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As I age, learn, and change, I think about changes in the way we all respond to images and the way perceptions have changed through history. I've written about it occasionally: in reference to drawing in Flash—which will be more important now that you can draw the same way in Illustrator—and in my perceptions of the impact of gaming.

Recently I was reading through old feeds and found a blog with a flickr stream featuring iconic photos of American history. The slide show is made of images that are probably very familiar to you. If you have a moment, click over to flickr and check it out; you'll see what I mean. In his accompanying blog post, David Erickson claims that the glut of images in our mass media has brought about the death of the iconic image. I know there were those too who claimed television would kill radio and VCRs would kill the movie industry. So even if I don't believe iconic images are dead, I do agree that there is a change taking place.

A difference that I see that Erickson doesn't seem to account for is the passage of time. He mentions the twin towers, how everyone can picture the event, but there's no single image. I think there will be. Maybe not a single shot so much as an evocative view. In the slide show Erickson created he has images that are as clear to me as the twin towers. John-john saluting the flag over his dad's funeral bier, for instance. I remember the image- but actually, I remember one like it. I saw the event in grainy black and white TV and in subsequent news casts. If you check google images, you'll see that there are actually many shots of the event. Different angles, different crops, different moments in time varying by seconds. They are all "iconic".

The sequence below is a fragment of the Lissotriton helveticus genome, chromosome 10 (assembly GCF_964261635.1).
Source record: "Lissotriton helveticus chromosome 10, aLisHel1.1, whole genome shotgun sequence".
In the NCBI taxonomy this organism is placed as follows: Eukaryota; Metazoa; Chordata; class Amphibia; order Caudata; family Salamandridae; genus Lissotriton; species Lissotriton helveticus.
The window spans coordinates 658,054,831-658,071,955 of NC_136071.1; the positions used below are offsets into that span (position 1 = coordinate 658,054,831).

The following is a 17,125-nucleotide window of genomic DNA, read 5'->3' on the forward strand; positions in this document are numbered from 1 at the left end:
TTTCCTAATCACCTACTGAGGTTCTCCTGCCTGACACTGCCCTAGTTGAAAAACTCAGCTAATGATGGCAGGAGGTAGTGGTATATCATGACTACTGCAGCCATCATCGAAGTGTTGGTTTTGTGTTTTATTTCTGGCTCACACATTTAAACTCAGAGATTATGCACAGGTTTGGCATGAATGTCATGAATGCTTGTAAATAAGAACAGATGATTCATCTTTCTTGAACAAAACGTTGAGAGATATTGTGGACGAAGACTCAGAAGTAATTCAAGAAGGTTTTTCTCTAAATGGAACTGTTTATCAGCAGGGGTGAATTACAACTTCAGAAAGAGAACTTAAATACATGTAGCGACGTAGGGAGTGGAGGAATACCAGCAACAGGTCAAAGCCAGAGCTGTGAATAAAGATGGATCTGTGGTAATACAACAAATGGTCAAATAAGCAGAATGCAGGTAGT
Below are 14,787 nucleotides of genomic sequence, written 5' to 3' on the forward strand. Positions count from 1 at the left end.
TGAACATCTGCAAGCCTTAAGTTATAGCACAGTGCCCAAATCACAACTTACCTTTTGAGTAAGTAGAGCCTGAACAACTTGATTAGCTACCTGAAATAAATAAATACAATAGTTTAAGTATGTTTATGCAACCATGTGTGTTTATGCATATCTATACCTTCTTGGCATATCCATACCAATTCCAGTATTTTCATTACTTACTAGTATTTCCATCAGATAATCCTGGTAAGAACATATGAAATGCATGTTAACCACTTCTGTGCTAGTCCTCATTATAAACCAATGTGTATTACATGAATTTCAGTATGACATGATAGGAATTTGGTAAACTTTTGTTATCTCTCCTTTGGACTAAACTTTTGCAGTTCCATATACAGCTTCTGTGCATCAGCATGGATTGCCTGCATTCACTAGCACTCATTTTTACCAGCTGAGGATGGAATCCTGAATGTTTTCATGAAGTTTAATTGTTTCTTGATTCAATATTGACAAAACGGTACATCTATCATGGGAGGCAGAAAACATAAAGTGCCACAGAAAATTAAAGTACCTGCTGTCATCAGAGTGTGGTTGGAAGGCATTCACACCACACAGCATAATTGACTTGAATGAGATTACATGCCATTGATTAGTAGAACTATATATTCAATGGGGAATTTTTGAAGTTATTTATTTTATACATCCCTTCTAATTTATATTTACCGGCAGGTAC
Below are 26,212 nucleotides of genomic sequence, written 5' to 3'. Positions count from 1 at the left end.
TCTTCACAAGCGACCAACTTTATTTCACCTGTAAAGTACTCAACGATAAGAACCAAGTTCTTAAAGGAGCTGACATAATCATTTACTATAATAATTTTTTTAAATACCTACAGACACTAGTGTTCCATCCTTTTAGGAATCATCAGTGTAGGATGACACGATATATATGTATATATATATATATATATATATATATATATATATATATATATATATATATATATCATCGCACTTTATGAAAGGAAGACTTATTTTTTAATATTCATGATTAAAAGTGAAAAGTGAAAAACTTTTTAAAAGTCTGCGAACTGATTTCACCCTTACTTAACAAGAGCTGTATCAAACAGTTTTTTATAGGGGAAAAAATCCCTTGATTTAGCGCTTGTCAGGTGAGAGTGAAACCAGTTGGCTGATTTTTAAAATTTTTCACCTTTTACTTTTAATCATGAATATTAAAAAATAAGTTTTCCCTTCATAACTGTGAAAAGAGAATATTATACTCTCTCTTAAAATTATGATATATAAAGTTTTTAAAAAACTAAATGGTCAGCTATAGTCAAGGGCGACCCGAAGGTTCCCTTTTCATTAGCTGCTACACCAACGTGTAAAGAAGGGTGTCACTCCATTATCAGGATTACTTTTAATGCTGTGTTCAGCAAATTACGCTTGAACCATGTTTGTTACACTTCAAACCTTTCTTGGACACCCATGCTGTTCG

So I've been using too many words lately. I'll stop here. Are there any images of the past couple of years that you see as "iconic"? Or do you think iconic single images are dead? Help me see the bigger picture.


Cole said:

Iconic images are not dead. The one ingredient you mention is time ... time must pass so that specific images get burned into our conscious. Now the one thing I will say is that we have so many more outlets for us to see images -- it used to be Life magazine created an iconic image by putting it on their cover. Could it be that it will take longer now for one or two images of an event to emerge as important b/c we have so many outlets?

dave said:

I think you're right, it will take longer for something singular to emerge. I'm excited by the volume of images available and the way they're used. Could our idea of what makes a good image be changing? Will kids raised on iphone snapshots continue to find value in larger formats and higher res? I'm thinking this is touched, too, by the vulgate that Lessig mentions-what speaks to us. Will I be able to appreciate the new icons? I hope so.

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